Last updated on June 19th, 2016
Diabetic dermopathy is a condition associated with the skin of diabetics. The lesions of diabetic dermopathy look light brown or red in color, are round or oval in shape, and are slightly indented and scaly patches that are more commonly found on the shins of diabetic patients. They can occur at any time but tend to be seen more often whenever there has been some kind of trauma or injury to the area.
Diabetic dermopathy is not a rare condition. According to statistics, one can find diabetic dermopathy in up to a third of all diabetic patients. It is a skin condition that is often referred to as pigmented pretibial patches or shin spots, due to their usual location.
Causes of Diabetic Dermopathy
No one knows the exact cause of diabetic dermopathy. Scientists feel that is related to the damage to the nerves and blood vessels often seen in diabetic patients. There has been found to be a relationship between diabetic dermopathy and diabetic retinopathy (eye damage from diabetes), diabetic nephropathy (kidney damage from diabetes), and diabetic neuropathy (nerve damage from diabetes).
This is a skin condition that seems to be more prevalent among older patients with diabetes and in people who have had their condition for a minimum of ten to twenty years. It also seems to be related to the hemoglobin A1c level. The higher the hemoglobin A1c level, the greater is the chance of also having diabetic dermopathy. This means that diabetics who are in the worst control of their diabetes have the greatest chance of having diabetic dermopathy.
Interestingly, the lesions or patches of diabetic dermopathy are often located over the bony aspects of the shins. This is why it is believed that diabetic dermopathy is related to some kind of trauma to these parts of the body. Research as shown that diabetic dermopathy shows up after there has been some kind of trauma to the affected area secondary to cold, heat, or being hit with a blunt object in a diabetic patient.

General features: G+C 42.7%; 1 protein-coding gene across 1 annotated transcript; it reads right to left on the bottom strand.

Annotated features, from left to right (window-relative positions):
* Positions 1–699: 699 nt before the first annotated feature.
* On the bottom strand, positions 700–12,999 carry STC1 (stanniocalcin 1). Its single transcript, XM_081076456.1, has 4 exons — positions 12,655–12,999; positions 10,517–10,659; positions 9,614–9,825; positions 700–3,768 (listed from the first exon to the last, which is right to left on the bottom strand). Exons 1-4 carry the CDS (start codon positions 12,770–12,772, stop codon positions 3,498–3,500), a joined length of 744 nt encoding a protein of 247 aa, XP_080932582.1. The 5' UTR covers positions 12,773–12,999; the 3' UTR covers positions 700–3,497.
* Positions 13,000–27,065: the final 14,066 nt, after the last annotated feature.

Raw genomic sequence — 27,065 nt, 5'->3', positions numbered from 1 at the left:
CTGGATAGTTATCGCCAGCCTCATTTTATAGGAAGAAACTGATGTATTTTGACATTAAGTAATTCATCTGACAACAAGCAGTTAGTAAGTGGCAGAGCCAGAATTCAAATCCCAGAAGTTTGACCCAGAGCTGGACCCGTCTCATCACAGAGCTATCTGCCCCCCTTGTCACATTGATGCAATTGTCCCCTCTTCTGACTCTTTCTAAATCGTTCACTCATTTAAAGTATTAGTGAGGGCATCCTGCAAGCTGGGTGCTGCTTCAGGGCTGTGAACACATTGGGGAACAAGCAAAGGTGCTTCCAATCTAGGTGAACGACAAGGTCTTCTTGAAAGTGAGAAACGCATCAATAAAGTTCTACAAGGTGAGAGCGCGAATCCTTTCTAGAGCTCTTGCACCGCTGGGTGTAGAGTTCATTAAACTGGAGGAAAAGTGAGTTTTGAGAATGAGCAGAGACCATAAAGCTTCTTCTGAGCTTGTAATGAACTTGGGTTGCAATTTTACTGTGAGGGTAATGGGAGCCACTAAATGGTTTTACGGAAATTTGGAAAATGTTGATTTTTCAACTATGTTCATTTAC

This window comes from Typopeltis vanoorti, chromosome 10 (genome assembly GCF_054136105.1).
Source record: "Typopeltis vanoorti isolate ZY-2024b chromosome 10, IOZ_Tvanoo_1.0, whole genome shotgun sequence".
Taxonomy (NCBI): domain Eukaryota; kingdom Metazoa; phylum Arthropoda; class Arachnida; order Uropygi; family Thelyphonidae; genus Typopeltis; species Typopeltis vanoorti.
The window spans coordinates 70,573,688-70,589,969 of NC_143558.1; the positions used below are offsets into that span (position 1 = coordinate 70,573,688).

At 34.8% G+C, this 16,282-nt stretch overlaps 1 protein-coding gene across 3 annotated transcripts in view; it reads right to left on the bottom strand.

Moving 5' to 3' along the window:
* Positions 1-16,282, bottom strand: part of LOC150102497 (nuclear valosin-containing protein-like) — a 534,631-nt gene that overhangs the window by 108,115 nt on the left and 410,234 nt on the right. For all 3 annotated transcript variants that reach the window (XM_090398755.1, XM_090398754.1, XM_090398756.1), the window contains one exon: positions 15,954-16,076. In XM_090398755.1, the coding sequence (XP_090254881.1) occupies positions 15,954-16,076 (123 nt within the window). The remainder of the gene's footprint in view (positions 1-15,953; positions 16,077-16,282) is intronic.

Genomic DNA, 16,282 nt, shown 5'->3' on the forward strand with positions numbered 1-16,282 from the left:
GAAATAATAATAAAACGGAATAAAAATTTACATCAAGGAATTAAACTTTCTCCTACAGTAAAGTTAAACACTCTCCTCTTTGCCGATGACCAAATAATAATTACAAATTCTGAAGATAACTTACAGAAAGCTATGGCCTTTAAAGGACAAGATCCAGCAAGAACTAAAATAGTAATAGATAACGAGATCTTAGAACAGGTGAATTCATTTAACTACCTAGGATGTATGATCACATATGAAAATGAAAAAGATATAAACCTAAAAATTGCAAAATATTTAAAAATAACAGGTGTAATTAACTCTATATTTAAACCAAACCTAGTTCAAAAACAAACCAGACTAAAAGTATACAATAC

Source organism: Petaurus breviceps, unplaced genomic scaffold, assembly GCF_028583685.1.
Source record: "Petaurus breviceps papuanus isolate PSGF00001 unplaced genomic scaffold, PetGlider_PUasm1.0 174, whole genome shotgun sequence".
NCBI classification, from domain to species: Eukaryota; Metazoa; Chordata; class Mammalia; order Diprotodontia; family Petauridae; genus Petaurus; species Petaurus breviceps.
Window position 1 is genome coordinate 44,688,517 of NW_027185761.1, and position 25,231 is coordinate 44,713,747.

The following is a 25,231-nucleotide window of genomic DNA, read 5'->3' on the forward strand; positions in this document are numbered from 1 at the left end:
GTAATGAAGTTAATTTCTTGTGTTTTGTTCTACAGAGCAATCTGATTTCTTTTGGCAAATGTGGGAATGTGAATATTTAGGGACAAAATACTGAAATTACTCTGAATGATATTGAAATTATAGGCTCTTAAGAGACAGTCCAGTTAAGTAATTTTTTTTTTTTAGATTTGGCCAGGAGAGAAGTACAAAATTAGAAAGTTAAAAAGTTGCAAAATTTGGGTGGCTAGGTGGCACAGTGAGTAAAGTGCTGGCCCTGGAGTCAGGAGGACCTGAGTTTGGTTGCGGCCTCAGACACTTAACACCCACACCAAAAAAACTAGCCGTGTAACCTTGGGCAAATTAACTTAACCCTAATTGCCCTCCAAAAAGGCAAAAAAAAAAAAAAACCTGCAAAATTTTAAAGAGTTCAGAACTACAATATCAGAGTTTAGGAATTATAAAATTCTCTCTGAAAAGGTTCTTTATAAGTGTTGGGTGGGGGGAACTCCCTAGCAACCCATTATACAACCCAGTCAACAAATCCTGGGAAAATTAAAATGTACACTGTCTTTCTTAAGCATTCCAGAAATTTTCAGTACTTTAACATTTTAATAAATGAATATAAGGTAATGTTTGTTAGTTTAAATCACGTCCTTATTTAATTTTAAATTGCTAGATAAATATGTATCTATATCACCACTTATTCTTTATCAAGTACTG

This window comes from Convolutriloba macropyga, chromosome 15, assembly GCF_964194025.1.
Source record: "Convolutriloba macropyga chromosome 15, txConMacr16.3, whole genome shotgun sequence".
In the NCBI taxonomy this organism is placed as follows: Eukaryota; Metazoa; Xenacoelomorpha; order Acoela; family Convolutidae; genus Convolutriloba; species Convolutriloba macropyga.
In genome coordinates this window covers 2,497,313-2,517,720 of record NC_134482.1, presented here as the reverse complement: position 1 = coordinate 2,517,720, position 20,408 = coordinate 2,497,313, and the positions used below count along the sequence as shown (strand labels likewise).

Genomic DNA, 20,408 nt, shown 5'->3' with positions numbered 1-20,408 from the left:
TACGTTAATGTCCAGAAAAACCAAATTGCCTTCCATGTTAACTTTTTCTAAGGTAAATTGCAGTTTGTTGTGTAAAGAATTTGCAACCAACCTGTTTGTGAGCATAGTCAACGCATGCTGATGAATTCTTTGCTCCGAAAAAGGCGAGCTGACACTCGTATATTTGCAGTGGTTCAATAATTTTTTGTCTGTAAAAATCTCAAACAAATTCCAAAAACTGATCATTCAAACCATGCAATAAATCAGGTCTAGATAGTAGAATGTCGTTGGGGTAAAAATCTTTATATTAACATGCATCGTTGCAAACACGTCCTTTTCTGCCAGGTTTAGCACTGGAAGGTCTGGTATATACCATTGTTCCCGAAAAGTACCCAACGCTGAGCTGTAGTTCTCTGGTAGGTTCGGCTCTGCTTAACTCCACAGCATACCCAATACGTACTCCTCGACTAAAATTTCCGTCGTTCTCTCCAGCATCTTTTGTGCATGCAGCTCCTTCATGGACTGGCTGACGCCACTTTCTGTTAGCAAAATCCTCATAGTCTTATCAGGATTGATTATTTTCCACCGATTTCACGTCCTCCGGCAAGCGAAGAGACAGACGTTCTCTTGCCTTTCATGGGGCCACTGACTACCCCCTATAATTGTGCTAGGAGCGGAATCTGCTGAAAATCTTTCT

Typical Signs and Symptoms of Diabetic Dermopathy
As mentioned, this is a diabetic skin condition that most likely occurs on the shins of diabetics. The lesions can also be found on the frontal aspect of the thighs, the scalp, the sides of the feet, the forearm, and the trunk.
Common features of the patches include the following:
- They have a red or brown coloration. Some can be pink or red in color.
- They are oval or round in shape.
- They start out scaly but then become flatter and more indented over time. This is called atrophy.
- They are usually bilateral, occurring on both shins at the same time.
- The patches have no other symptoms, such as pain or itching.
- They rarely open up to become open sores and often simply look like age spots.
Treatment of Diabetic Dermopathy
It is important to remember that these are lesions that are, for the most part harmless, and are just a sigh of poorly controlled diabetes. They often disappear spontaneously over a several year period of time.
The best way to treat diabetic dermopathy is to have the blood sugars under the best possible control. When the blood sugar is controlled, the lesions seem to go away faster. Eating a healthy diet, exercising, and taking the prescribed medications for diabetes go a long way toward controlling the patches of diabetic dermopathy.
Another thing you can do is to keep the skin as moisturized as possible, especially in those areas where the lesions are located. Try not to get injured in the area of the shins. If you think you have lesions consistent with diabetic dermopathy, see your doctor in order to confirm the diagnosis and get some care if one or more of the lesions open up and become ulcerated.
- Skin conditions of diabetes mellitus. http://www.dermnetnz.org/systemic/diabetes.html. Accessed 5/16/16.
- Diabetic Dermopathy. http://healthool.com/diabetic-dermopathy/. Accessed 5/16/16.